Friday, October 28, 2011

Healthcare Cost Dynamics

In a recent posting in the Globe and Mail by Auld, the author makes the following argument:

The idea that a healthy lifestyle substantially decreases demand on the health care system has been repeatedly shot, stabbed, and poked at with sharp sticks, but it won't just die.

The zombie argument goes like this: poor health causes more use of the health care system. Poor health can be caused by an unhealthy lifestyle -- smoking, overeating, lack of exercise, and so on. Therefore, unhealthy lifestyles cause increased use of the health care system.

Therefore, policies which induce people to choose healthier lifestyles are rigorously justified since they mitigate such external effects and reduce demand on the public health care system.

The zombie notion that promoting healthy lifestyles is a good way of reducing demand on the health care system should be put to rest.

To simplify it he argues that:

Consider smoking, perhaps the most commonly studied health-affecting behavior. It is very well-established that smoking causes poor health. We can estimate the amount of health care used treating smoking-related illnesses by comparing disease rates for smokers and non-smokers and attributing some fraction of cases of various diseases to smoking. …

However, all people -- and I do not mean to shock anyone -- die some time, even including people who live very healthy lifestyles. Preventing someone from dying of a smoking-related illness only means that they will die of a non-smoking related illness. The effect of smoking on lifecycle health care costs is the difference between costs which are incurred if the person smokes and the costs which would be incurred if the person doesn't smoke. Whether improvements in lifestyle increase or decrease lifetime health care costs depends in a complicated manner on how a healthy lifestyle affects length of life and health care costs at any given age. Whether smoking or other unhealthy behaviors increase or decrease health care costs is an empirical question.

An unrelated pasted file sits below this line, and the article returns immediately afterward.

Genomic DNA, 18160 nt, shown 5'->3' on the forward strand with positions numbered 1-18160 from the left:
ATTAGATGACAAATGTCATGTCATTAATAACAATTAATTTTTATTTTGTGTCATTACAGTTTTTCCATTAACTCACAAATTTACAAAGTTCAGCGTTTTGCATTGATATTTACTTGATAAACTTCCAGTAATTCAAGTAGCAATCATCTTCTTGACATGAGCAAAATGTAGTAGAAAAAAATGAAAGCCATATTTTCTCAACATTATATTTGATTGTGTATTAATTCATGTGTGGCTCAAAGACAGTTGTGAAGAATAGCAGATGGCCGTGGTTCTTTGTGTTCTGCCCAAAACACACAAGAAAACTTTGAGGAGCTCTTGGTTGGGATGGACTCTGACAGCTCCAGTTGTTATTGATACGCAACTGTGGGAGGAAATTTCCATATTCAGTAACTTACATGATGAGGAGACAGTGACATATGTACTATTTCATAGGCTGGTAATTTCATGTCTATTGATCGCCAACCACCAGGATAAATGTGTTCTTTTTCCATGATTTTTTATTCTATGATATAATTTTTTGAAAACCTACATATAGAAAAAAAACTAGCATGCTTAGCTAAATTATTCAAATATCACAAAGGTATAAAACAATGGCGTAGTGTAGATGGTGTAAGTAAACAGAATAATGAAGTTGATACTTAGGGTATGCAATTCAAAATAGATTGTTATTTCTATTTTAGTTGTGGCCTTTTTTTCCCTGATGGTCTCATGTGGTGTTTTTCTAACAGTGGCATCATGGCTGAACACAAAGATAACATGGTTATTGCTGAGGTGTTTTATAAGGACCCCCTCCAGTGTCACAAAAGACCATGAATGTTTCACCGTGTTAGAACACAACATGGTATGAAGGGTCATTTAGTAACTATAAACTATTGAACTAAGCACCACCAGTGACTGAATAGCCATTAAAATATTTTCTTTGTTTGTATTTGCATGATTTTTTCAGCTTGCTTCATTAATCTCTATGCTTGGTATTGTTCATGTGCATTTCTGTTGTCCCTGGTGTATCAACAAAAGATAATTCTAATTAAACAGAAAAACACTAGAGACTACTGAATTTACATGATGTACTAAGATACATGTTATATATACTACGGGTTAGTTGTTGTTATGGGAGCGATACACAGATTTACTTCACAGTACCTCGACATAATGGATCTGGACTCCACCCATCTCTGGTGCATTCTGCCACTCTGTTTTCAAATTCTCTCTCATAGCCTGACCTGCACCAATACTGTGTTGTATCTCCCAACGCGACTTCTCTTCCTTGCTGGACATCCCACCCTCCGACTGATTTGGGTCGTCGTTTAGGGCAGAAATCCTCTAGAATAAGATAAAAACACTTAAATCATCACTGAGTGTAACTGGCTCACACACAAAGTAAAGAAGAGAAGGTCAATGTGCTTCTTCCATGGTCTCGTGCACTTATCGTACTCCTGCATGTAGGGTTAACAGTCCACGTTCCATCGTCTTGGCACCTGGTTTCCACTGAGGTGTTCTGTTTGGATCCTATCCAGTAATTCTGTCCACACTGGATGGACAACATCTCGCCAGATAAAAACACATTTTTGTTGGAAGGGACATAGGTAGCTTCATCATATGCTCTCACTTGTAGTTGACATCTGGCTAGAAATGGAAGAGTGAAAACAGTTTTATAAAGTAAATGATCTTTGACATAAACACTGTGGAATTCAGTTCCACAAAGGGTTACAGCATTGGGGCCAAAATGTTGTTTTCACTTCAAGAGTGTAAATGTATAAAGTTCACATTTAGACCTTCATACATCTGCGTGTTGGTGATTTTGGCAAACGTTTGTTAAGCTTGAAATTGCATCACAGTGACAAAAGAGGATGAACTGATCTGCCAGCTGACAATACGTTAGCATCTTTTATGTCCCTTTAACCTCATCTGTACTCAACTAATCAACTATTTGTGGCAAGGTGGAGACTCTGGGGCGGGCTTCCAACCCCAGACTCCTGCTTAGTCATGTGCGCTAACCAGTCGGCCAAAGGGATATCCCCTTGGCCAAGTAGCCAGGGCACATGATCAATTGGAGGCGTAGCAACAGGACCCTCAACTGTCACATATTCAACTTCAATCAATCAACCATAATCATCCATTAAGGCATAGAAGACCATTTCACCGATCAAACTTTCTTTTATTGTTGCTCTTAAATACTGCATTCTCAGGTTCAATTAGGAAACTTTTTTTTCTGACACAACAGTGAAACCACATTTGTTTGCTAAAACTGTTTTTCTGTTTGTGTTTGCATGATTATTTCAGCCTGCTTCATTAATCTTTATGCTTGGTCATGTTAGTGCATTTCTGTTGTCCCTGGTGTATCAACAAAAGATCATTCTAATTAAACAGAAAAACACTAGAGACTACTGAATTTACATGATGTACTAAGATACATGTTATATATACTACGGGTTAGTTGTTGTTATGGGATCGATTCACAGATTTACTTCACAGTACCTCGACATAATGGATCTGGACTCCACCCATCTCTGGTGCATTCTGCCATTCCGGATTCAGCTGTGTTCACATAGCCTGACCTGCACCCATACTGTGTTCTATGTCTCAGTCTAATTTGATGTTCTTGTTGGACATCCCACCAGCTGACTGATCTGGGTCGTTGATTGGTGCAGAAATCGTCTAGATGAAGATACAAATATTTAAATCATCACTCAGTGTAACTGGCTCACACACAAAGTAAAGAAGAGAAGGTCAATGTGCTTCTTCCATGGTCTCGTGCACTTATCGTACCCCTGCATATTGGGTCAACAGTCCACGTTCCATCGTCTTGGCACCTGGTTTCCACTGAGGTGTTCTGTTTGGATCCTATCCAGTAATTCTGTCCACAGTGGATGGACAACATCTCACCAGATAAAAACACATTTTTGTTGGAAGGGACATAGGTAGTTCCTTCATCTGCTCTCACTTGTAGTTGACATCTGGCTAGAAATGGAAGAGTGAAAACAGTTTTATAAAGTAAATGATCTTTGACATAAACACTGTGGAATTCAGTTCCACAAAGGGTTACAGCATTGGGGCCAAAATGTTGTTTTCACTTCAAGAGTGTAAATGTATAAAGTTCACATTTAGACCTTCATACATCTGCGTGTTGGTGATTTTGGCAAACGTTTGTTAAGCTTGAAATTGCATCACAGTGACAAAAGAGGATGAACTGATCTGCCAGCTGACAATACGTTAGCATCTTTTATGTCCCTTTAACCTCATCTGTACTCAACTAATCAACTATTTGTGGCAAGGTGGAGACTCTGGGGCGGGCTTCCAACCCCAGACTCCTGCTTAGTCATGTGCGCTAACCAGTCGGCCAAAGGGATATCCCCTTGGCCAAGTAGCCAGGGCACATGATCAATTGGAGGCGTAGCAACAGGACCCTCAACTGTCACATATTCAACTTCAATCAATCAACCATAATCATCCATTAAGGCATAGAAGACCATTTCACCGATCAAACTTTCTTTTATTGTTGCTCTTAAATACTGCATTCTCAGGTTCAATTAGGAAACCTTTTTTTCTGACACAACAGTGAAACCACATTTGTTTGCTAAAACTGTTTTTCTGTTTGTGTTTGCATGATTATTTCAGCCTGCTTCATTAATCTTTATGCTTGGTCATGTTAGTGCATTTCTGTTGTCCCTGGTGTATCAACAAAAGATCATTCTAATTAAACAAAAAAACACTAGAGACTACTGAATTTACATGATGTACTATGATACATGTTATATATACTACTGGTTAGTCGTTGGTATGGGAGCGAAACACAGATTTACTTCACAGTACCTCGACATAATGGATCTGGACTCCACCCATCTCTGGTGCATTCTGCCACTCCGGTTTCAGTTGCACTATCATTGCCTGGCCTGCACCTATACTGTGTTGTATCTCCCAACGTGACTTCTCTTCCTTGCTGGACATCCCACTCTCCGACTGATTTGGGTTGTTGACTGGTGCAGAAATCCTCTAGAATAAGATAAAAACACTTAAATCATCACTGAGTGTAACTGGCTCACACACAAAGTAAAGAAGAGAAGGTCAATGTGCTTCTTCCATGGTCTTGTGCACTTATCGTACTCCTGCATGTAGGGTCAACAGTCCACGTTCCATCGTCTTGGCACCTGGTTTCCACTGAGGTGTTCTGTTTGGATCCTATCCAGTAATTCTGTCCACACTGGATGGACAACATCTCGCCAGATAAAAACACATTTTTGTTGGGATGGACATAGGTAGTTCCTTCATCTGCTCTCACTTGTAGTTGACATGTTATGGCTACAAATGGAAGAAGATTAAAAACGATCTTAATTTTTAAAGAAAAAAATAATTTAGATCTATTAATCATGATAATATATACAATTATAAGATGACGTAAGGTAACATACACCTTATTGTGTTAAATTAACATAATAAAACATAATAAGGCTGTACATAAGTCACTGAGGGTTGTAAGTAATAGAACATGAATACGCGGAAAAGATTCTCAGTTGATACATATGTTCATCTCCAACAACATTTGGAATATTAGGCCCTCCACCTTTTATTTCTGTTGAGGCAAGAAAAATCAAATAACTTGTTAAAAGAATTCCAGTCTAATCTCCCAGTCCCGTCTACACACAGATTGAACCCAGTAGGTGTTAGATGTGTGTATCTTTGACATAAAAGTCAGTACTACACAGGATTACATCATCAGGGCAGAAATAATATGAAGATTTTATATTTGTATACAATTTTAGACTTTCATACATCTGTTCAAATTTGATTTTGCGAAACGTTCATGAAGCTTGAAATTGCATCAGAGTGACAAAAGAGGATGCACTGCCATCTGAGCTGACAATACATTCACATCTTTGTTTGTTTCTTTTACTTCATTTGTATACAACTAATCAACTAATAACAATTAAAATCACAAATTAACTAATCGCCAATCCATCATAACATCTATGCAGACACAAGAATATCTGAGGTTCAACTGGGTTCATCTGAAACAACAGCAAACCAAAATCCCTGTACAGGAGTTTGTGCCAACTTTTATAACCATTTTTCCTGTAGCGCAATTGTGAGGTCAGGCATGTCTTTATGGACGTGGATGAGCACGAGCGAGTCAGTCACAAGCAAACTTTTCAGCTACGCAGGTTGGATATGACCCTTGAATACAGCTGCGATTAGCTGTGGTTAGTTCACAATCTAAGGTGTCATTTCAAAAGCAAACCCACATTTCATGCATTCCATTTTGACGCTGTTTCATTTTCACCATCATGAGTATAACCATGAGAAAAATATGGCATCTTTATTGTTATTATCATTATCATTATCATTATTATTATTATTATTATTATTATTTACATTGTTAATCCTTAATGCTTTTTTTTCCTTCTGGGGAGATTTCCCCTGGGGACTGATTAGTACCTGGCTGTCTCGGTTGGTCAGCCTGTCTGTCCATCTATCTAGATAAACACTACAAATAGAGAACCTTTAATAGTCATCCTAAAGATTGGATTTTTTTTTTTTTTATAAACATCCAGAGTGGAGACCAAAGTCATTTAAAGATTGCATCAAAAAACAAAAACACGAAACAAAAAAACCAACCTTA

The evidence suggests that unhealthy lifestyles tend to increase health care use at any given age and reduce life expectancy, so more is spent per year but for fewer years.